This is classic 3-stage charging that has long been recognized as the best way to charge a battery. But it's only available with external regulators. Internal regulators simply take the battery to a certain voltage (defined within the regulator & not adjustable) & holds it there. For safety reasons, this voltage is NOT the most the battery can take, it's the most that a flooded lead/acid (FLA) battery can tolerate long-term. This lower voltage means that you'll be running your engine for significantly longer to fully charge any battery.

Another problem is knowing when the battery is full. Many external regulators simply hold Acceptance for a certain length of time, typically 2-hours. This is seriously silly, as the regulator has no idea of the State of Charge (SOC) of the battery. A seriously discharged battery will need to be charged for much longer. And if you've just left the dock & your batteries are already full, then a timed system can overcharge your battery for all that time. You can kill newer high-tech batteries very quickly by overcharging them.

The best way to tell when a battery is full is to monitor the current going into the battery during the Acceptance phase. A good regulator usually does this by monitoring the shunt for your amp-hour meter (which all cruising boats should really have, as it's the best way to know the SOC of your battery). When the current going into the battery gets down to 1% of the Amp-hour capacity of the battery, then the battery is full & the system should go into Float. So, for, say, a 400Ah bank, the charger (ANY charger) should go into Float when the current required to maintain the Acceptance voltage drops down to 4A. Unfortunately, few regulators use this method.

An external regulator is designed to charge your batteries (any type) as quickly as possible, to minimize engine time, while still protecting your valuable battery/charging system. Part of that protection is to monitor the temperature of the battery (for lead/acid systems, because the Absorption voltage is temperature dependent) as well as the temperature of the alternator (for LiFePO4 systems) to keep them from getting too hot.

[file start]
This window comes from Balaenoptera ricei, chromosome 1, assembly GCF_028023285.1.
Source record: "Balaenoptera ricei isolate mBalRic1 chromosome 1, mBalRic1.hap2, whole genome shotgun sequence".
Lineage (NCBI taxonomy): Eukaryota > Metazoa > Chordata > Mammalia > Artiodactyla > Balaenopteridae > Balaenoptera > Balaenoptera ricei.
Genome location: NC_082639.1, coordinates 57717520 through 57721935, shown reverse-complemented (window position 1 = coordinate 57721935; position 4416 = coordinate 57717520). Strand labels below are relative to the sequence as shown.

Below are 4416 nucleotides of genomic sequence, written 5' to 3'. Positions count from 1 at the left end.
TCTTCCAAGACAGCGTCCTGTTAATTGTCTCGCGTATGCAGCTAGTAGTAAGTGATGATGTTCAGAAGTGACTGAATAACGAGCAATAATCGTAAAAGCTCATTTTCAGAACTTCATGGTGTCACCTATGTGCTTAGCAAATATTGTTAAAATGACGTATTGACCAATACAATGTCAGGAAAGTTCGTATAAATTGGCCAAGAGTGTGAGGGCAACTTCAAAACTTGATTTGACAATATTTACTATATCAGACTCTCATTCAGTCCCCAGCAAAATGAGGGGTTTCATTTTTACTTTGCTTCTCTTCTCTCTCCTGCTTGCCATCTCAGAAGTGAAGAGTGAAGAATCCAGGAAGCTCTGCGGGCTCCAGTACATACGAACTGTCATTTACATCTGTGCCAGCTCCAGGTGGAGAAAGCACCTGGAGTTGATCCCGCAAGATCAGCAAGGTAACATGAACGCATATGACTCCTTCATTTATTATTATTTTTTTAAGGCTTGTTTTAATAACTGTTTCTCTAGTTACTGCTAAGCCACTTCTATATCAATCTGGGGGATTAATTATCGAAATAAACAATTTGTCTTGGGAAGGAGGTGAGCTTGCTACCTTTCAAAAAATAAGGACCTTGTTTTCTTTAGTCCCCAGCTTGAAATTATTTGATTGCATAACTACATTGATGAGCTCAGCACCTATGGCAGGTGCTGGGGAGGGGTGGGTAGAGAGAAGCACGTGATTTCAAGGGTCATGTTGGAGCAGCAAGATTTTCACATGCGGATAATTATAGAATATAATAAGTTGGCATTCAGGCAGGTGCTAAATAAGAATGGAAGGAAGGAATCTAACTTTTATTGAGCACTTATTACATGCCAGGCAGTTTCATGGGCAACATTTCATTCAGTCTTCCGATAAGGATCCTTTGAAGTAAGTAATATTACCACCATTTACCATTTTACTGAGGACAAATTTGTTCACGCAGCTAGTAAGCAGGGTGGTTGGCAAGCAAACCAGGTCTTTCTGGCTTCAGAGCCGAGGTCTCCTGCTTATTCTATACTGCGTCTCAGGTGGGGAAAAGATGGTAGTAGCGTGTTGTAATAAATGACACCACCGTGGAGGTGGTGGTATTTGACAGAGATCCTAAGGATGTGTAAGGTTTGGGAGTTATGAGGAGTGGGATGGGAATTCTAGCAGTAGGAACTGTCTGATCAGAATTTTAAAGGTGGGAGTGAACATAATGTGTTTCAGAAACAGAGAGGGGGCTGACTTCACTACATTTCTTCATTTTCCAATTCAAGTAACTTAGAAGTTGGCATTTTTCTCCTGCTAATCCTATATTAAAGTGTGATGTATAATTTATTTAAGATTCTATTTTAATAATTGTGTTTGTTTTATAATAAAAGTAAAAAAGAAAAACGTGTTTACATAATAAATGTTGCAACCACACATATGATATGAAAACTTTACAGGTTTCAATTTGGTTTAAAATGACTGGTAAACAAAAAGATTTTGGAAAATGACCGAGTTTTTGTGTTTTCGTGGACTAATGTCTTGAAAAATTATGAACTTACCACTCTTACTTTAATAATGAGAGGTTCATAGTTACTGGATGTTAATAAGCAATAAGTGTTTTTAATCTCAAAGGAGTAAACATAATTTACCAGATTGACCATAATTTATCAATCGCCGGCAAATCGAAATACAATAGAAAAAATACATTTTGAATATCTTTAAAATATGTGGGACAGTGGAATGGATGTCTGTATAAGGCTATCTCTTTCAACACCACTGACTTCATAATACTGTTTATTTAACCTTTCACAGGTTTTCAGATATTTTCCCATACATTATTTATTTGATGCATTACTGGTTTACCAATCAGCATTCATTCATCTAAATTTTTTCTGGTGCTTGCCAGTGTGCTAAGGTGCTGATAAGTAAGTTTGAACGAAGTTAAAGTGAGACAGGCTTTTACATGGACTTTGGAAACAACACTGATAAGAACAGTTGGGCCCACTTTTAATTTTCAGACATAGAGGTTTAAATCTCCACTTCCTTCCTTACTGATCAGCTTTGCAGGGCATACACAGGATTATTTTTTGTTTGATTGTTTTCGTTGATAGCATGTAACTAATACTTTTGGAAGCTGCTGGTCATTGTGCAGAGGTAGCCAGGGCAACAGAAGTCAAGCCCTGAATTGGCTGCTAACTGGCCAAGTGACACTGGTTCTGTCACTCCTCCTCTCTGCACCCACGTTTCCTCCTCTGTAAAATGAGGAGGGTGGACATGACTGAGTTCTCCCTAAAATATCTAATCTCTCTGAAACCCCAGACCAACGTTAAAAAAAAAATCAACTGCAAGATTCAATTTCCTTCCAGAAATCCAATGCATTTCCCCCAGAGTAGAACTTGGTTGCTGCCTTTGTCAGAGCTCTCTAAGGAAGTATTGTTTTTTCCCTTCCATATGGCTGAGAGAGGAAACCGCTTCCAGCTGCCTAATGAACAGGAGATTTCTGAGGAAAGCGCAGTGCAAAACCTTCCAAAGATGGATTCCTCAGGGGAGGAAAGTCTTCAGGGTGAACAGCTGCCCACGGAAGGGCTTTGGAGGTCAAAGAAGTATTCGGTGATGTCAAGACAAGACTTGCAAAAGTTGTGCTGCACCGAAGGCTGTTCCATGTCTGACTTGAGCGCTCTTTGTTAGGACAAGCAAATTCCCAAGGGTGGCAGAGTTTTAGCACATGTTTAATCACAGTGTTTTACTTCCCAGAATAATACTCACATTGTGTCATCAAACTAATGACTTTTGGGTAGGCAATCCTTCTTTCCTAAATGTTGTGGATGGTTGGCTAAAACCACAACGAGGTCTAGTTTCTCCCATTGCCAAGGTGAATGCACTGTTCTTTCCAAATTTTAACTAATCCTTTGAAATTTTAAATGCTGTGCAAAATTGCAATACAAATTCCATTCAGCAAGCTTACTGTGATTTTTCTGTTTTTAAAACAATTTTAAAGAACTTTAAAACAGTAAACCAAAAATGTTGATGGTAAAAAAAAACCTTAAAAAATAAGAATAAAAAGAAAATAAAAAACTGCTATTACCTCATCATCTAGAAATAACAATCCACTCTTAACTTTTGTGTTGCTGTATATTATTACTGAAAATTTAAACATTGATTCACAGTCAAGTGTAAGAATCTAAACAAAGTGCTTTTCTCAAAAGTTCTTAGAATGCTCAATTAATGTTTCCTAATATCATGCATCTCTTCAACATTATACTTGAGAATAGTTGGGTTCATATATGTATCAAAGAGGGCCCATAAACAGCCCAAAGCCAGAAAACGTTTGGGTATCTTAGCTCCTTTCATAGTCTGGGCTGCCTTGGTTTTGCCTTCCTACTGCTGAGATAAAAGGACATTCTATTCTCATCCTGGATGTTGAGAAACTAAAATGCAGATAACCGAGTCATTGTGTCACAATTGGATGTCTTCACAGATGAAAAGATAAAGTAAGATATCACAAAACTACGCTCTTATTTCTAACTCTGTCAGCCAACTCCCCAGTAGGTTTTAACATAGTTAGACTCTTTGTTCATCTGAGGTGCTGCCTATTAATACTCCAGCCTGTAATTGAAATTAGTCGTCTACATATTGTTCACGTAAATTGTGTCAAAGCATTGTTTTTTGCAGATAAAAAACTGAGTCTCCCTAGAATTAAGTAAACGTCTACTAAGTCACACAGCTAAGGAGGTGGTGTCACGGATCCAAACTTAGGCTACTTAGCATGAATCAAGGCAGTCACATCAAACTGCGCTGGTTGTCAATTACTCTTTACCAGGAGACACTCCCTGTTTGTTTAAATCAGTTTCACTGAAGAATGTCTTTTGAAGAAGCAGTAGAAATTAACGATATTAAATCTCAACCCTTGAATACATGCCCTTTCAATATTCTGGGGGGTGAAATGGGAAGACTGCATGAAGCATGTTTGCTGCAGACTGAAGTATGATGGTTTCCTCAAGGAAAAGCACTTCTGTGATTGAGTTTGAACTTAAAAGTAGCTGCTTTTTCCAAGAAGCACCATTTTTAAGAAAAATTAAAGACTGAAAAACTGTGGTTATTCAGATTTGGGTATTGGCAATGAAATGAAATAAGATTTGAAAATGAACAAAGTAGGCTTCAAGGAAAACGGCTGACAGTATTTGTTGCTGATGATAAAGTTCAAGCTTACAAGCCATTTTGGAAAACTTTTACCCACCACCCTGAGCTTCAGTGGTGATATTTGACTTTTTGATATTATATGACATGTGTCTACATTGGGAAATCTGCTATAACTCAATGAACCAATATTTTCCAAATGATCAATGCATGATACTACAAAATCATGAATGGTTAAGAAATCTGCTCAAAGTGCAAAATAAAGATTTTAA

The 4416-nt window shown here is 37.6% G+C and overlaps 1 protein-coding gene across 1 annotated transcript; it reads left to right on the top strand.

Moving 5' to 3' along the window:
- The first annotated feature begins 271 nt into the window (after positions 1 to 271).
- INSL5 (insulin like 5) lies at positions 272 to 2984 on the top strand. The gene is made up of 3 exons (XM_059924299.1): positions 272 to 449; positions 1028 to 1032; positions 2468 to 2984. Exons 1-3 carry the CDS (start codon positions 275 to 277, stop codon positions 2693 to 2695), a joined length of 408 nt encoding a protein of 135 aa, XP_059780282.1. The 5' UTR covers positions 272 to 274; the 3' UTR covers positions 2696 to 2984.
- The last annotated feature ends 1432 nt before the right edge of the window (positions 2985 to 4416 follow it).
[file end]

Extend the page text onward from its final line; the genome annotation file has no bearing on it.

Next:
There are a few regulators that meet these criteria. My favorite is the WS500 from WakeSpeed (& no, I have no financial involvement here). Microprocessor controlled, presets for most battery types (as well as fully programmable profiles for us geeks), temperature probes for battery & alternator, independent leads for monitoring both battery voltage & current into the battery, CAN-bus & USB communications, & much more. It's expensive, but it's good kit.
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Old 17-09-2021, 18:23   #5
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Re: Alternator burn out charging lithium

Hi Paul, welcome aboard!

Check this site:

https://marinehowto.com/lifepo4-batteries-on-boats/

The discussion just before this posting is for lead-acid batteries.
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Old 17-09-2021, 19:33   #6
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Re: Alternator burn out charging lithium

Welcome.
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Old 17-09-2021, 20:03   #7
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Re: Alternator burn out charging lithium

Quote:
Originally Posted by Jon Hacking View Post
Hi Paul,

First off, Welcome to Cruisers Forum!